Arbitrary Rating: 7/10

Gentleman’s Agreement

Gentleman's Agreement

“What could I possibly say that hasn’t been said before?” “Maybe it hasn’t been said well enough.”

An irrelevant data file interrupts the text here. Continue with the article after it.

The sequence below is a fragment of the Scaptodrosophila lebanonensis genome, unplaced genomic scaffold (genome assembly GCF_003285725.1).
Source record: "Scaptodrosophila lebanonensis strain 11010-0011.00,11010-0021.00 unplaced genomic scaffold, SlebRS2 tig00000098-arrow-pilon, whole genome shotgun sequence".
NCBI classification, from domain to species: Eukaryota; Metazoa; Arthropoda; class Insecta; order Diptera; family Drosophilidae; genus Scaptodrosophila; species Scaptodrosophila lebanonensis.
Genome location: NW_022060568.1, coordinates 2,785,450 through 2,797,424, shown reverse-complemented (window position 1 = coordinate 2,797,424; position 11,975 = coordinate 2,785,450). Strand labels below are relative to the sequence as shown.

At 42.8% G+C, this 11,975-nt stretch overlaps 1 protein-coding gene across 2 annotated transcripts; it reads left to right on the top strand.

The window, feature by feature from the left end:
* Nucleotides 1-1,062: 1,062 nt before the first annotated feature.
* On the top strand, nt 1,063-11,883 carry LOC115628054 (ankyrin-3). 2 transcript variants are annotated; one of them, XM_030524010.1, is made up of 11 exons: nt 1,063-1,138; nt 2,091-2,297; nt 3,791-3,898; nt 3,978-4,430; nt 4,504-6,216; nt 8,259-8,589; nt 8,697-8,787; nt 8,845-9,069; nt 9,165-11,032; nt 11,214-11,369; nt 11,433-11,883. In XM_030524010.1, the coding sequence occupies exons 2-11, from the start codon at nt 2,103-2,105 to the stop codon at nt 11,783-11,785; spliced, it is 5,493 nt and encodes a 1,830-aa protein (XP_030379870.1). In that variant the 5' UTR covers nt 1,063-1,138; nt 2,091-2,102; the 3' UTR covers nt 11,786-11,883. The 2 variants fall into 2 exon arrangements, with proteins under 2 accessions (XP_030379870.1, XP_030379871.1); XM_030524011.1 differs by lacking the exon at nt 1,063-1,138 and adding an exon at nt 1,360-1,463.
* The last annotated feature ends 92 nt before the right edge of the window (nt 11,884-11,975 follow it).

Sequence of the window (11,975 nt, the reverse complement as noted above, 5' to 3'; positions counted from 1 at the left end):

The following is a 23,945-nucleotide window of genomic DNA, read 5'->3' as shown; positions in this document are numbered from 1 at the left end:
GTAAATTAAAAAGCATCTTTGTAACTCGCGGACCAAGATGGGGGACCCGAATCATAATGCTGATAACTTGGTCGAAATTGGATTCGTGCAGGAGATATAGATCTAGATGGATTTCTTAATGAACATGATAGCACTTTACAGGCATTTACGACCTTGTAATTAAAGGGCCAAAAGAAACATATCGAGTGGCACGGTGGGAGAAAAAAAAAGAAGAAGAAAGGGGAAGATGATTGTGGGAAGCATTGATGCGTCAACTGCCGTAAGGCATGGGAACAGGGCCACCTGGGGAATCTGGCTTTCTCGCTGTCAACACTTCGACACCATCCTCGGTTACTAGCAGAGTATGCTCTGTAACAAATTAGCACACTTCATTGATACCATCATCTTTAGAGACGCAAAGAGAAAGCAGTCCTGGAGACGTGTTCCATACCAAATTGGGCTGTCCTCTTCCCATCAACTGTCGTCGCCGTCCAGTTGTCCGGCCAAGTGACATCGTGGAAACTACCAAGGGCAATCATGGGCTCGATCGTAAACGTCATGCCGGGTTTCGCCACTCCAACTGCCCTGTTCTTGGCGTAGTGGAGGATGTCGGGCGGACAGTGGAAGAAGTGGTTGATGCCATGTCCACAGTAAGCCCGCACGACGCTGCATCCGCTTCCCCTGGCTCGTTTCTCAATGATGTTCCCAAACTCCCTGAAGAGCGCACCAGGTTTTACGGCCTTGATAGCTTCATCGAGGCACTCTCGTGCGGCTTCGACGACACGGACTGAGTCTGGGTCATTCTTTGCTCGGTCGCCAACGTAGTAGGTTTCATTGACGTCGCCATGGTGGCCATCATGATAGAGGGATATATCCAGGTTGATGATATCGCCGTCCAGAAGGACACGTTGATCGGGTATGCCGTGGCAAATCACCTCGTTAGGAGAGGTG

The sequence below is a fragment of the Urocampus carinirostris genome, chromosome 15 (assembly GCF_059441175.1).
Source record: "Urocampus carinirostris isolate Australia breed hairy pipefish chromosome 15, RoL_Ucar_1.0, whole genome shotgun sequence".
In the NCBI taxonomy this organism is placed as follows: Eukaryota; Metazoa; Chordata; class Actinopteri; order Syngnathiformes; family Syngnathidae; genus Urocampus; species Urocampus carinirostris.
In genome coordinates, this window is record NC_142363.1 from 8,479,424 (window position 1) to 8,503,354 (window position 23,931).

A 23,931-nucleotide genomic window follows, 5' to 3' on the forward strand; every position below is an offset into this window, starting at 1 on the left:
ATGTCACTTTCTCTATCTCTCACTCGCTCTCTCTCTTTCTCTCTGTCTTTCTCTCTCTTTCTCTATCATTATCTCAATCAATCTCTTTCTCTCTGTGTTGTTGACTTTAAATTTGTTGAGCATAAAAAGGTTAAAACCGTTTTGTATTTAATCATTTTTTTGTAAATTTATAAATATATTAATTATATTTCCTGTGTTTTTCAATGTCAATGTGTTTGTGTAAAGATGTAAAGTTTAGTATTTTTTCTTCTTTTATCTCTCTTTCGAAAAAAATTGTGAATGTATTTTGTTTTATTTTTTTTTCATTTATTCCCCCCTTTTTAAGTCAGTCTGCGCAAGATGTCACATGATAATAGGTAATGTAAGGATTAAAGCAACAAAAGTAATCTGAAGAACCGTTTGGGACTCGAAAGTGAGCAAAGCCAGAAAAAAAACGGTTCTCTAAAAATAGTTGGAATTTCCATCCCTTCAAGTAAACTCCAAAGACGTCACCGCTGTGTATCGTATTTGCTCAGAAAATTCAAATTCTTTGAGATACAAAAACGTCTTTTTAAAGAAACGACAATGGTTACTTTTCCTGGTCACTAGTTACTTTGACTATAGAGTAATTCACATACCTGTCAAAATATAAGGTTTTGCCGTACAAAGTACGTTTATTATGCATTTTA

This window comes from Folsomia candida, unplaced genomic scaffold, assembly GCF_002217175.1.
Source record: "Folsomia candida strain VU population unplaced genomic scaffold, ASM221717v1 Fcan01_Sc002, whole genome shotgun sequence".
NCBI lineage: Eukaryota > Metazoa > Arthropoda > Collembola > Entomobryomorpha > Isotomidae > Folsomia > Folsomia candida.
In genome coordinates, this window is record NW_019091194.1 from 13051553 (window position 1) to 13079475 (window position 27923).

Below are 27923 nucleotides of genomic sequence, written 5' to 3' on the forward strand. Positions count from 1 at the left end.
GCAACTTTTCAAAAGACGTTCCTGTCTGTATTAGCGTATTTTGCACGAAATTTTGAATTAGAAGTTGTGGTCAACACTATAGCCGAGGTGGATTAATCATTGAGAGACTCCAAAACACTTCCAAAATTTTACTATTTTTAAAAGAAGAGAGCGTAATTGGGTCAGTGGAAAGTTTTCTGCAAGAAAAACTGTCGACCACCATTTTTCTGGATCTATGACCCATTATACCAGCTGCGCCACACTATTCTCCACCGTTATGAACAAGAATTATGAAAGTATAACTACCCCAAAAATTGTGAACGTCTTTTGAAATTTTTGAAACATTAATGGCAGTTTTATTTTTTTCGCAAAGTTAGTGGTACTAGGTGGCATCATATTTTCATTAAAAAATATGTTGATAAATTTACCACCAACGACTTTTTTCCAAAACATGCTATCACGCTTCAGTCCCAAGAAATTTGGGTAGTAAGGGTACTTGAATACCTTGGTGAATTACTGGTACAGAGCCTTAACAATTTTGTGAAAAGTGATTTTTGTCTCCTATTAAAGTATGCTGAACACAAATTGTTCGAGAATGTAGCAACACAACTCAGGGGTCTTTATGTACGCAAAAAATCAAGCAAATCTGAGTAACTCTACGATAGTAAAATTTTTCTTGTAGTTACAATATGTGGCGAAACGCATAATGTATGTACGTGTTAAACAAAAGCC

Most people, even those who are not just movie fans but Oscar fans as well, might be forgiven if they come up empty when asked what the Best Picture winner of 1947 was; it seems to be a very unremarkable year for film, and in truth, its Best Picture winner is on paper a very unremarkable film. Gentleman’s Agreement is basically a one-sentence premise that has plenty of room for exploration for a good two-hour running time, and most directors in Hollywood would have done just that and called it a day. But not Elia Kazan, and not producer Darryl F. Zanuck. Zanuck himself ran into so many problems just trying to get this picture made; other studio heads encouraged him not to so as to not “stir up trouble”, male lead Gregory Peck was told by his agent that doing the film would endanger his career, and the Hays Code enforcement was seen at the time to be very likely not to pass the film at all. Watching Gentleman’s Agreement, and knowing these facts about it, is an extremely sobering experience, one with a message that may amazingly be even more relevant today than it was back then, and that will hopefully stick in the minds of anyone who otherwise wouldn’t have been able to remember this as a Best Picture winner.